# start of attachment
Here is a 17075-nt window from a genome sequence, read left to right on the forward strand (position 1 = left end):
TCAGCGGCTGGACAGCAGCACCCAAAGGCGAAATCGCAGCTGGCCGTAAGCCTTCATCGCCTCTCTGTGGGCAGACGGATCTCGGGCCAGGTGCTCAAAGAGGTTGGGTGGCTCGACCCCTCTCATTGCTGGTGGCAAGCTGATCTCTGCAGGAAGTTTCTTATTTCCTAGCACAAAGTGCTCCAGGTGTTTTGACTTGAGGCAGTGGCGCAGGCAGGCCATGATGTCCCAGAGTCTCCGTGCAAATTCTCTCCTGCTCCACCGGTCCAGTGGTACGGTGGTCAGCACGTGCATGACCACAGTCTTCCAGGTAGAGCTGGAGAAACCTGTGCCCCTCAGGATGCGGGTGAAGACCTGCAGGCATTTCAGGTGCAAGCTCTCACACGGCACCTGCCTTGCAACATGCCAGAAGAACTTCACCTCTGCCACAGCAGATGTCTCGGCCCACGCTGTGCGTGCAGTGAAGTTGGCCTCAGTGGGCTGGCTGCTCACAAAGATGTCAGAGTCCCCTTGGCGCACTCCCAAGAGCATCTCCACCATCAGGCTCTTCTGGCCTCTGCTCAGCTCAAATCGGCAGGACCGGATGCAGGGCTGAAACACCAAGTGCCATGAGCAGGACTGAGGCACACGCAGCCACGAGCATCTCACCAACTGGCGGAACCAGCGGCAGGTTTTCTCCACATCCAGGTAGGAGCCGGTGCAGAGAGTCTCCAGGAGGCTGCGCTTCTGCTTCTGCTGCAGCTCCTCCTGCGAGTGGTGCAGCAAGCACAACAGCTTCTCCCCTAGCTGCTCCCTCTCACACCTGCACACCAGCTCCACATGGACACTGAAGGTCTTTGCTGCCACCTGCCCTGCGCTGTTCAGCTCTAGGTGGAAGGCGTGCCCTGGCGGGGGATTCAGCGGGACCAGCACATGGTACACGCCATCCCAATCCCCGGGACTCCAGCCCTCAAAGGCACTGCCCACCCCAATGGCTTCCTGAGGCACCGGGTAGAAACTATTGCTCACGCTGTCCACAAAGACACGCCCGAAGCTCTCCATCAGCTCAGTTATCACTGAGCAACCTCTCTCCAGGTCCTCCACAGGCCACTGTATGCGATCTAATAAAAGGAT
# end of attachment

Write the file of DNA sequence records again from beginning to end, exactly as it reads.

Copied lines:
Here is a 17075-nt window from a genome sequence, read left to right on the forward strand (position 1 = left end):
TCAGCGGCTGGACAGCAGCACCCAAAGGCGAAATCGCAGCTGGCCGTAAGCCTTCATCGCCTCTCTGTGGGCAGACGGATCTCGGGCCAGGTGCTCAAAGAGGTTGGGTGGCTCGACCCCTCTCATTGCTGGTGGCAAGCTGATCTCTGCAGGAAGTTTCTTATTTCCTAGCACAAAGTGCTCCAGGTGTTTTGACTTGAGGCAGTGGCGCAGGCAGGCCATGATGTCCCAGAGTCTCCGTGCAAATTCTCTCCTGCTCCACCGGTCCAGTGGTACGGTGGTCAGCACGTGCATGACCACAGTCTTCCAGGTAGAGCTGGAGAAACCTGTGCCCCTCAGGATGCGGGTGAAGACCTGCAGGCATTTCAGGTGCAAGCTCTCACACGGCACCTGCCTTGCAACATGCCAGAAGAACTTCACCTCTGCCACAGCAGATGTCTCGGCCCACGCTGTGCGTGCAGTGAAGTTGGCCTCAGTGGGCTGGCTGCTCACAAAGATGTCAGAGTCCCCTTGGCGCACTCCCAAGAGCATCTCCACCATCAGGCTCTTCTGGCCTCTGCTCAGCTCAAATCGGCAGGACCGGATGCAGGGCTGAAACACCAAGTGCCATGAGCAGGACTGAGGCACACGCAGCCACGAGCATCTCACCAACTGGCGGAACCAGCGGCAGGTTTTCTCCACATCCAGGTAGGAGCCGGTGCAGAGAGTCTCCAGGAGGCTGCGCTTCTGCTTCTGCTGCAGCTCCTCCTGCGAGTGGTGCAGCAAGCACAACAGCTTCTCCCCTAGCTGCTCCCTCTCACACCTGCACACCAGCTCCACATGGACACTGAAGGTCTTTGCTGCCACCTGCCCTGCGCTGTTCAGCTCTAGGTGGAAGGCGTGCCCTGGCGGGGGATTCAGCGGGACCAGCACATGGTACACGCCATCCCAATCCCCGGGACTCCAGCCCTCAAAGGCACTGCCCACCCCAATGGCTTCCTGAGGCACCGGGTAGAAACTATTGCTCACGCTGTCCACAAAGACACGCCCGAAGCTCTCCATCAGCTCAGTTATCACTGAGCAACCTCTCTCCAGGTCCTCCACAGGCCACTGTATGCGATCTAATAAAAGGAT